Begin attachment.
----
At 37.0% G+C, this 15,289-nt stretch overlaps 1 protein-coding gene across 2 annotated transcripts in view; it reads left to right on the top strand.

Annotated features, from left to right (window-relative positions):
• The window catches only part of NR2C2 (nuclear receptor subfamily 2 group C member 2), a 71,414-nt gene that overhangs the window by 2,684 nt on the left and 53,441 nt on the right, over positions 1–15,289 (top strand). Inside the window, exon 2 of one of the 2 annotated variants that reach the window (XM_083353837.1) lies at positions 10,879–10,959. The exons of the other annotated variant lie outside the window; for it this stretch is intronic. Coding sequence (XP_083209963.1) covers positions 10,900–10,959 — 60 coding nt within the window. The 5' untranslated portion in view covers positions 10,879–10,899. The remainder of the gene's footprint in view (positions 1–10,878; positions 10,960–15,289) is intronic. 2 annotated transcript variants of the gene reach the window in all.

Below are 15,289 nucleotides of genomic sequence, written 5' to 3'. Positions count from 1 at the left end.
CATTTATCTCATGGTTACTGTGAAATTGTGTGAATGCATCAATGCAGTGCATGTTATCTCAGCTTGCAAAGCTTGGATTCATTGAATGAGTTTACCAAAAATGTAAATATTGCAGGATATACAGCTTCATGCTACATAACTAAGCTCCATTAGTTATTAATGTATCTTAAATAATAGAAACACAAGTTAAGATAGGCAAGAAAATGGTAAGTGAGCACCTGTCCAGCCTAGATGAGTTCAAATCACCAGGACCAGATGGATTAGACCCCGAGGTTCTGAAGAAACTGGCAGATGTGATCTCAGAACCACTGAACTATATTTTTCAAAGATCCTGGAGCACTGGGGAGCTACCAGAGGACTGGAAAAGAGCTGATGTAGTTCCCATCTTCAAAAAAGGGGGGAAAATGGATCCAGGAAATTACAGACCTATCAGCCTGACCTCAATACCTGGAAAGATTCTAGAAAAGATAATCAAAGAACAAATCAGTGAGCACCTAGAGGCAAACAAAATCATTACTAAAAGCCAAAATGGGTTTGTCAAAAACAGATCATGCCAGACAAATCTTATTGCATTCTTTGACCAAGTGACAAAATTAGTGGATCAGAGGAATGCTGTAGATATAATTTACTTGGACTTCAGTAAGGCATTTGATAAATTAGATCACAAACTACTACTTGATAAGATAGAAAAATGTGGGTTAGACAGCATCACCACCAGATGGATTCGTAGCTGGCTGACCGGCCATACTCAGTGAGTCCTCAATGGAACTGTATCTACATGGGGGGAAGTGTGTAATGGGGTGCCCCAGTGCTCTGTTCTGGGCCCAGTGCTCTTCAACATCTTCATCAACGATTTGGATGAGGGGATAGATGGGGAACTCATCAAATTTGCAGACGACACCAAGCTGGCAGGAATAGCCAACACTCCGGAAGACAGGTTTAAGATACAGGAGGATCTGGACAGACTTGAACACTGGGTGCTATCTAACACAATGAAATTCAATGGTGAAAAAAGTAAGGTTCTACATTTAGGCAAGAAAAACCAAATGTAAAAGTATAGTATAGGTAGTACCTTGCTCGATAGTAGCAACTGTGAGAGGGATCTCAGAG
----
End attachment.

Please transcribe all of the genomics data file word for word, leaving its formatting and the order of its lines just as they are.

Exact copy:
At 37.0% G+C, this 15,289-nt stretch overlaps 1 protein-coding gene across 2 annotated transcripts in view; it reads left to right on the top strand.

Annotated features, from left to right (window-relative positions):
• The window catches only part of NR2C2 (nuclear receptor subfamily 2 group C member 2), a 71,414-nt gene that overhangs the window by 2,684 nt on the left and 53,441 nt on the right, over positions 1–15,289 (top strand). Inside the window, exon 2 of one of the 2 annotated variants that reach the window (XM_083353837.1) lies at positions 10,879–10,959. The exons of the other annotated variant lie outside the window; for it this stretch is intronic. Coding sequence (XP_083209963.1) covers positions 10,900–10,959 — 60 coding nt within the window. The 5' untranslated portion in view covers positions 10,879–10,899. The remainder of the gene's footprint in view (positions 1–10,878; positions 10,960–15,289) is intronic. 2 annotated transcript variants of the gene reach the window in all.

Below are 15,289 nucleotides of genomic sequence, written 5' to 3'. Positions count from 1 at the left end.
CATTTATCTCATGGTTACTGTGAAATTGTGTGAATGCATCAATGCAGTGCATGTTATCTCAGCTTGCAAAGCTTGGATTCATTGAATGAGTTTACCAAAAATGTAAATATTGCAGGATATACAGCTTCATGCTACATAACTAAGCTCCATTAGTTATTAATGTATCTTAAATAATAGAAACACAAGTTAAGATAGGCAAGAAAATGGTAAGTGAGCACCTGTCCAGCCTAGATGAGTTCAAATCACCAGGACCAGATGGATTAGACCCCGAGGTTCTGAAGAAACTGGCAGATGTGATCTCAGAACCACTGAACTATATTTTTCAAAGATCCTGGAGCACTGGGGAGCTACCAGAGGACTGGAAAAGAGCTGATGTAGTTCCCATCTTCAAAAAAGGGGGGAAAATGGATCCAGGAAATTACAGACCTATCAGCCTGACCTCAATACCTGGAAAGATTCTAGAAAAGATAATCAAAGAACAAATCAGTGAGCACCTAGAGGCAAACAAAATCATTACTAAAAGCCAAAATGGGTTTGTCAAAAACAGATCATGCCAGACAAATCTTATTGCATTCTTTGACCAAGTGACAAAATTAGTGGATCAGAGGAATGCTGTAGATATAATTTACTTGGACTTCAGTAAGGCATTTGATAAATTAGATCACAAACTACTACTTGATAAGATAGAAAAATGTGGGTTAGACAGCATCACCACCAGATGGATTCGTAGCTGGCTGACCGGCCATACTCAGTGAGTCCTCAATGGAACTGTATCTACATGGGGGGAAGTGTGTAATGGGGTGCCCCAGTGCTCTGTTCTGGGCCCAGTGCTCTTCAACATCTTCATCAACGATTTGGATGAGGGGATAGATGGGGAACTCATCAAATTTGCAGACGACACCAAGCTGGCAGGAATAGCCAACACTCCGGAAGACAGGTTTAAGATACAGGAGGATCTGGACAGACTTGAACACTGGGTGCTATCTAACACAATGAAATTCAATGGTGAAAAAAGTAAGGTTCTACATTTAGGCAAGAAAAACCAAATGTAAAAGTATAGTATAGGTAGTACCTTGCTCGATAGTAGCAACTGTGAGAGGGATCTCAGAG